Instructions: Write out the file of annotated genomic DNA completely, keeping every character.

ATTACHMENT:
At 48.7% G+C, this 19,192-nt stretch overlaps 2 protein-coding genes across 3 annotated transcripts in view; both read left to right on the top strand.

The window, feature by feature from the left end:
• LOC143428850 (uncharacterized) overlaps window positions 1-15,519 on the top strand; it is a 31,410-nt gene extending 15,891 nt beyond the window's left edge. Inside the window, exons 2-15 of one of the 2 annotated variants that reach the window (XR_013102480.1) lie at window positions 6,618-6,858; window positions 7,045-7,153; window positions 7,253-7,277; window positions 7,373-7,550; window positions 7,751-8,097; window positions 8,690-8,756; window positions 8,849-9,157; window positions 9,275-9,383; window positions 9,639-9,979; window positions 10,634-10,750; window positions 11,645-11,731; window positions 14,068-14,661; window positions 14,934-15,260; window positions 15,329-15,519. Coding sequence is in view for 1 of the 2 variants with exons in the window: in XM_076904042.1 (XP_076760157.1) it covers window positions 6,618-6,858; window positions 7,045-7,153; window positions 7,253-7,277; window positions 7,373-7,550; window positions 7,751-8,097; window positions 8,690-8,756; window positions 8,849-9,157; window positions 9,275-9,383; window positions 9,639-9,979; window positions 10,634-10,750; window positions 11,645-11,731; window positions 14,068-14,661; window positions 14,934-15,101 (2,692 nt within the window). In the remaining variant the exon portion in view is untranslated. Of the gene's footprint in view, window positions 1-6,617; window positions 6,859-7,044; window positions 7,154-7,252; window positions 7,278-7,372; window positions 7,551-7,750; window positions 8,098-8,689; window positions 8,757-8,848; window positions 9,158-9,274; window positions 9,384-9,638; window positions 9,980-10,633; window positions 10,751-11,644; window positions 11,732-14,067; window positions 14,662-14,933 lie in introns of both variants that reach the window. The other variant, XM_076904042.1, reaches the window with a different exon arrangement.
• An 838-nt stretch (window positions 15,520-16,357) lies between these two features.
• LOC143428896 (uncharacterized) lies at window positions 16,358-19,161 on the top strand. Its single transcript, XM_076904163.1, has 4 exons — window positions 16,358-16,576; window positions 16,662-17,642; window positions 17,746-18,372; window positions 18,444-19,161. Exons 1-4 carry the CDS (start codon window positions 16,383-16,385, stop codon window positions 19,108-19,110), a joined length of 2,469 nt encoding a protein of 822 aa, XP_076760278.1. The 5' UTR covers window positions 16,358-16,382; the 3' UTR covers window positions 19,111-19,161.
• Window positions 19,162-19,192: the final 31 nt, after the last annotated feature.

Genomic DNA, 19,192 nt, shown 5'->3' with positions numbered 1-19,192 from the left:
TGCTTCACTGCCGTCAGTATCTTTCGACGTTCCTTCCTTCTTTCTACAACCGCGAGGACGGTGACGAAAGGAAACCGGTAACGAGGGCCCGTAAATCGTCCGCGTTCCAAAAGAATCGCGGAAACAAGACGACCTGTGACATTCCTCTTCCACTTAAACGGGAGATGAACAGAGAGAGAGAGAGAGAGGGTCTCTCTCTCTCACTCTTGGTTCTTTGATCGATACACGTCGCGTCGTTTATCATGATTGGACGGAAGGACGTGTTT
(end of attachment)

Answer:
At 48.7% G+C, this 19,192-nt stretch overlaps 2 protein-coding genes across 3 annotated transcripts in view; both read left to right on the top strand.

The window, feature by feature from the left end:
• LOC143428850 (uncharacterized) overlaps window positions 1-15,519 on the top strand; it is a 31,410-nt gene extending 15,891 nt beyond the window's left edge. Inside the window, exons 2-15 of one of the 2 annotated variants that reach the window (XR_013102480.1) lie at window positions 6,618-6,858; window positions 7,045-7,153; window positions 7,253-7,277; window positions 7,373-7,550; window positions 7,751-8,097; window positions 8,690-8,756; window positions 8,849-9,157; window positions 9,275-9,383; window positions 9,639-9,979; window positions 10,634-10,750; window positions 11,645-11,731; window positions 14,068-14,661; window positions 14,934-15,260; window positions 15,329-15,519. Coding sequence is in view for 1 of the 2 variants with exons in the window: in XM_076904042.1 (XP_076760157.1) it covers window positions 6,618-6,858; window positions 7,045-7,153; window positions 7,253-7,277; window positions 7,373-7,550; window positions 7,751-8,097; window positions 8,690-8,756; window positions 8,849-9,157; window positions 9,275-9,383; window positions 9,639-9,979; window positions 10,634-10,750; window positions 11,645-11,731; window positions 14,068-14,661; window positions 14,934-15,101 (2,692 nt within the window). In the remaining variant the exon portion in view is untranslated. Of the gene's footprint in view, window positions 1-6,617; window positions 6,859-7,044; window positions 7,154-7,252; window positions 7,278-7,372; window positions 7,551-7,750; window positions 8,098-8,689; window positions 8,757-8,848; window positions 9,158-9,274; window positions 9,384-9,638; window positions 9,980-10,633; window positions 10,751-11,644; window positions 11,732-14,067; window positions 14,662-14,933 lie in introns of both variants that reach the window. The other variant, XM_076904042.1, reaches the window with a different exon arrangement.
• An 838-nt stretch (window positions 15,520-16,357) lies between these two features.
• LOC143428896 (uncharacterized) lies at window positions 16,358-19,161 on the top strand. Its single transcript, XM_076904163.1, has 4 exons — window positions 16,358-16,576; window positions 16,662-17,642; window positions 17,746-18,372; window positions 18,444-19,161. Exons 1-4 carry the CDS (start codon window positions 16,383-16,385, stop codon window positions 19,108-19,110), a joined length of 2,469 nt encoding a protein of 822 aa, XP_076760278.1. The 5' UTR covers window positions 16,358-16,382; the 3' UTR covers window positions 19,111-19,161.
• Window positions 19,162-19,192: the final 31 nt, after the last annotated feature.

Genomic DNA, 19,192 nt, shown 5'->3' with positions numbered 1-19,192 from the left:
TGCTTCACTGCCGTCAGTATCTTTCGACGTTCCTTCCTTCTTTCTACAACCGCGAGGACGGTGACGAAAGGAAACCGGTAACGAGGGCCCGTAAATCGTCCGCGTTCCAAAAGAATCGCGGAAACAAGACGACCTGTGACATTCCTCTTCCACTTAAACGGGAGATGAACAGAGAGAGAGAGAGAGAGGGTCTCTCTCTCTCACTCTTGGTTCTTTGATCGATACACGTCGCGTCGTTTATCATGATTGGACGGAAGGACGTGTTT